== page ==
You are at a dinner party. It is the 70s. The guests have arrived, the lava lamp is low and the mood is ravenous. You are just dredging the bowl for last of the pre-dinner nuts when your host, the impeccably permed Sue, finally emerges through the saloon doors, platter in hand. ‘Anyone for hors d’oeuvres?’
Sue approaches your perch on the chaise longue, masterfully navigating the standing lamp with her impossibly large shoulder pads, her smug expression fixed like aspic. She proffers the tray in your direction. You glance down and see displayed before you tonight’s canapé selection, arrayed on the platter like vivid pink islands in a plastic polkadot sea. Ah the joy of smoked salmon rolls.
Smoked salmon, I’m a big fan. What’s not to love about this garishly-hued bastion of the brunch menu? I have so far been deterred from attempting to create this delicacy for myself due to my lack of the central piece of kit, a smoker. However if this blog has taught me anything it’s not to let such small things as lack of equipment and expertise get in my way.
All men’s gains are the fruit of venturing.
–Herodotus, another dead Greek guy with thoughts.
The humble salmon has a long history in the UK. It plays a particularly prominent role in Celtic mythology, for example in The Boyhood Deeds of Fionn. This Irish folktale features the fabulously named Salmon of Knowledge, an enigmatic being who grants wisdom to anyone who eats him. I don’t think he thought that one through, what a plonker!
Although fresh salmon has always been readily available the smoked product was not introduced to Britain until the 1800s. It was in the Jewish communities of London’s East End that first popularised the foodstuff in the form of the legendary cream cheese beigel. You can still find many authentic Jewish bakeries selling these breaded wonders across the capital. I particularly recommend the fine establishment on brick lane which is open 24 hrs. Very handy if you find yourself in need of sustenance at 2am.
Use in quiches, pâtés, out-dated canapés and inauthentic sushi. Crown your Eggs Benedict with smoked salmon to create the lofty Eggs Royale.
There are types of smoking, hot and cold. The fundamental difference between them is that hot smoking cooks the salmon whereas the fish will remain raw in a cold smoke. The other difference is that cold smoking requires 12 hrs and a full-blown smokehouse whilst hot smoking needs only 15 minutes, a ramshackle collection of kitchen equipment and optimism. No prizes for guessing which option I selected. I always like to be smokin’ hot.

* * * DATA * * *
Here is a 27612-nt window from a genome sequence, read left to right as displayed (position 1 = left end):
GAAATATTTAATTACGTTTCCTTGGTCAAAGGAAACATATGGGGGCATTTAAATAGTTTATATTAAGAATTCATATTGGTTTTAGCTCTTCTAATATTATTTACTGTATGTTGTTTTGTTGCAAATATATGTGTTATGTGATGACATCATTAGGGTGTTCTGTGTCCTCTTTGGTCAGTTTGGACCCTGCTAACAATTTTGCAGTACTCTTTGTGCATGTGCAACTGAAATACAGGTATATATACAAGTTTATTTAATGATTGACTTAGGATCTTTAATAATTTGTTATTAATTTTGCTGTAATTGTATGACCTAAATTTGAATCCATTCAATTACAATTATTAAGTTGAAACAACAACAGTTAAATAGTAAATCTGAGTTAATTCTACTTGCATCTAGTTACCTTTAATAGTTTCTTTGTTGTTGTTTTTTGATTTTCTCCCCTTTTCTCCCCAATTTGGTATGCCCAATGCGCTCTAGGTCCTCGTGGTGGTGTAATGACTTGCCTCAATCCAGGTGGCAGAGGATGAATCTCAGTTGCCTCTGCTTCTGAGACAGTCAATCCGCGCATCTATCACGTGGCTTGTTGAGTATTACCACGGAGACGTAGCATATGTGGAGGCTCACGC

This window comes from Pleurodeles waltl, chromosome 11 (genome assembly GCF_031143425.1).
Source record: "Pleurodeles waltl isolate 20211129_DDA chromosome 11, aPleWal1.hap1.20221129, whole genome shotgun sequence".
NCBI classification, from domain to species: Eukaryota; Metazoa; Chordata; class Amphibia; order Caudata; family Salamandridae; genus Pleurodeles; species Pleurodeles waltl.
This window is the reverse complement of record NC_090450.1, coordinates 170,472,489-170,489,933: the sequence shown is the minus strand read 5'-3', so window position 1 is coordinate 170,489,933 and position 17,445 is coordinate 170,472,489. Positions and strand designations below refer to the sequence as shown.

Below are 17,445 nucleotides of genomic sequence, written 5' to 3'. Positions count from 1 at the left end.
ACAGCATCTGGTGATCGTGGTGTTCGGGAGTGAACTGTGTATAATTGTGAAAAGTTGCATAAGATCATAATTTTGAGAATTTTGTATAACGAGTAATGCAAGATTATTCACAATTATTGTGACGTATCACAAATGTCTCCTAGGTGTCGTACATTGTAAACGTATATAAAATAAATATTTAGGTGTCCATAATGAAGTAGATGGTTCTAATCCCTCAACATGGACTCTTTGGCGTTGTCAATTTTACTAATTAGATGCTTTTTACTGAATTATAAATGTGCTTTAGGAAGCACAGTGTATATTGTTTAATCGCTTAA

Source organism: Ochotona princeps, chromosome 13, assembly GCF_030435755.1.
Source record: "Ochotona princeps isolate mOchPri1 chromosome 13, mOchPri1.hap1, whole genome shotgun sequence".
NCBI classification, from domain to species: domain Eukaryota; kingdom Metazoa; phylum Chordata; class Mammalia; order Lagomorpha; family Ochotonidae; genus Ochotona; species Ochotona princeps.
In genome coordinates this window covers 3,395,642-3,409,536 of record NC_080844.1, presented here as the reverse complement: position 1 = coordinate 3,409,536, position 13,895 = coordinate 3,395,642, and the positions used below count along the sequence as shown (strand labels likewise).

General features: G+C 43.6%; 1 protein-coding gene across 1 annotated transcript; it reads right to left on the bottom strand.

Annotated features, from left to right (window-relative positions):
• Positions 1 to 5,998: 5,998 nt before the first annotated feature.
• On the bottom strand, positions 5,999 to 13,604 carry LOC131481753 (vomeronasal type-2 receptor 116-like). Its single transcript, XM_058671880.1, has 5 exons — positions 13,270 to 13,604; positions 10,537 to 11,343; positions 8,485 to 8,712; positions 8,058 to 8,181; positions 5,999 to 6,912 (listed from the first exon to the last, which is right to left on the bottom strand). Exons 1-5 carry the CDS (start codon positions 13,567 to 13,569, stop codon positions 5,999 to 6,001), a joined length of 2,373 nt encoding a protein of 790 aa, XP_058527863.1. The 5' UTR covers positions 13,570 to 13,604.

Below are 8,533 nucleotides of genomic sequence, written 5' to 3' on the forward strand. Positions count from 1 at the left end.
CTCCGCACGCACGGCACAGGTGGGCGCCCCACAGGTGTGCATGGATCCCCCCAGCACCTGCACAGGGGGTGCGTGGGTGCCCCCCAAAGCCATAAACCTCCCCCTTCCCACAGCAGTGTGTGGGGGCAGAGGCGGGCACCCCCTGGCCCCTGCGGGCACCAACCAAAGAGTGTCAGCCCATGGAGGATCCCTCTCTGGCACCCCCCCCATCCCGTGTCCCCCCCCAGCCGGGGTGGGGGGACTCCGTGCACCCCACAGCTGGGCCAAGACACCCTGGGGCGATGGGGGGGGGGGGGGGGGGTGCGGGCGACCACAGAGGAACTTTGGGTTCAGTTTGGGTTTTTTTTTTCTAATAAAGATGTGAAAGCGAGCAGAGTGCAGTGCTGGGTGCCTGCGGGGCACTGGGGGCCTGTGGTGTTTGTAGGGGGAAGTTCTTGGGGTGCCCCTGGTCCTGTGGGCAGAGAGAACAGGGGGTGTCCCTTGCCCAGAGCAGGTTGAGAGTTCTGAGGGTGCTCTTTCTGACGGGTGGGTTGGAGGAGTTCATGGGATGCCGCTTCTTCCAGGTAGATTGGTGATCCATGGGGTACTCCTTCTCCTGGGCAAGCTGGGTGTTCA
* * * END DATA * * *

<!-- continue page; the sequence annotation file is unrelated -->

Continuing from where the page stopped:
Large lidded plastic or glass container
Large stove-top pot with lid (preferably one that is not warped and has an unmelted handle. I speak from experience)
Roll of foil
4 fillets wild salmon (skin on)
1/2 orange, rind of
2-3 sprigs of thyme
2tbsp woodchips (alder)
1/2 onion, finely chopped
1/2 bulb fennel, finely chopped
1 stick celery, roughly chopped
2 garlic cloves, crushed
2 bay leaves
30g brown sugar
Method: ATTEMPT AT OWN RISK (please see verdict…)
- Combine brine ingredients in container.
- Release salmon back into the water.
- S-eel and refrigerate for 8-12 hrs.
- Sprinkle salmon with orange and thyme. Dry on wire rack for at least 4 hrs.
- Sandwich wood chips between two layers of foil and put at the bottom of a large stock pot. Plaice steamer insert AS FLAT AS POSSIBLE on top of the wood chip sandwich.
- Perch salmon on the steamer insert, skin side down
- Replace the pot lid. Wrap foil reely tight around the lid and plug the steam hole. There should be no oppor-tuna-ty for smoke to escape, think Alcatraz for particulates.
- Place pot on hob and heat on high until the chips begin to smoke. Drop heat to medium/low and smoke for 15 mins.
- Turn off fire alarm and remove the lid.
Serving suggestion: Dress with sesame oil, maple syrup, chilli flakes and preserved lemon.
The moment of truth
Fresh salmon is about half the price of its smoked equivalent, when the fish used is of comparable quality. Therefore, notfishstanding the price of the brining ingredients, it makes economic sense to smoke your own.
Mine: It’s sweet and earthy, with a gloriously autumnal flavour. Imagine the taste of jumping in a pile of crunchy leaves. The reasonably lengthy brining period means that the flesh inside is still delicate and moist. I really like the more robust flavour imparted by the hot smoke. It brings out the salmon’s more meaty characteristics, rather than its fishier side. If I have a criticism for shop bought smoked salmon it would be the slimy texture which is definitely absent here.
Evil corporate brand: It lacks the same intensity, the taste is fairly one note. The texture is a whole other kettle of fish.
So was it worth it? Considering the taste alone without a doubt. Considering the potential fire risk perhaps not…
It is at this point that I should reveal that following my success with the fish I attempted to smoke a chicken breast. This was somewhat less successful. The smoking process was underway and I was minding my own business win the adjoining room when the stench of burning hit my nostrils. I walk-jogged apprehensively over to the stock pot to find that the steamer insert had somehow upturned and my poor chicken was aflame. My dinner plans quite literally went up in smoke!
This leads me to conclude that whilst the salmon was fantastic (8/10) the process was perhaps not the best thought through (☠/10).
The man who has planned badly, if fortune is on his side, may have had a
strokesmoke of luck; but his plan was a bad one nonetheless.
–More wise words from Herodotus
Refinement will be needed to avoid igniting any more of my dinners.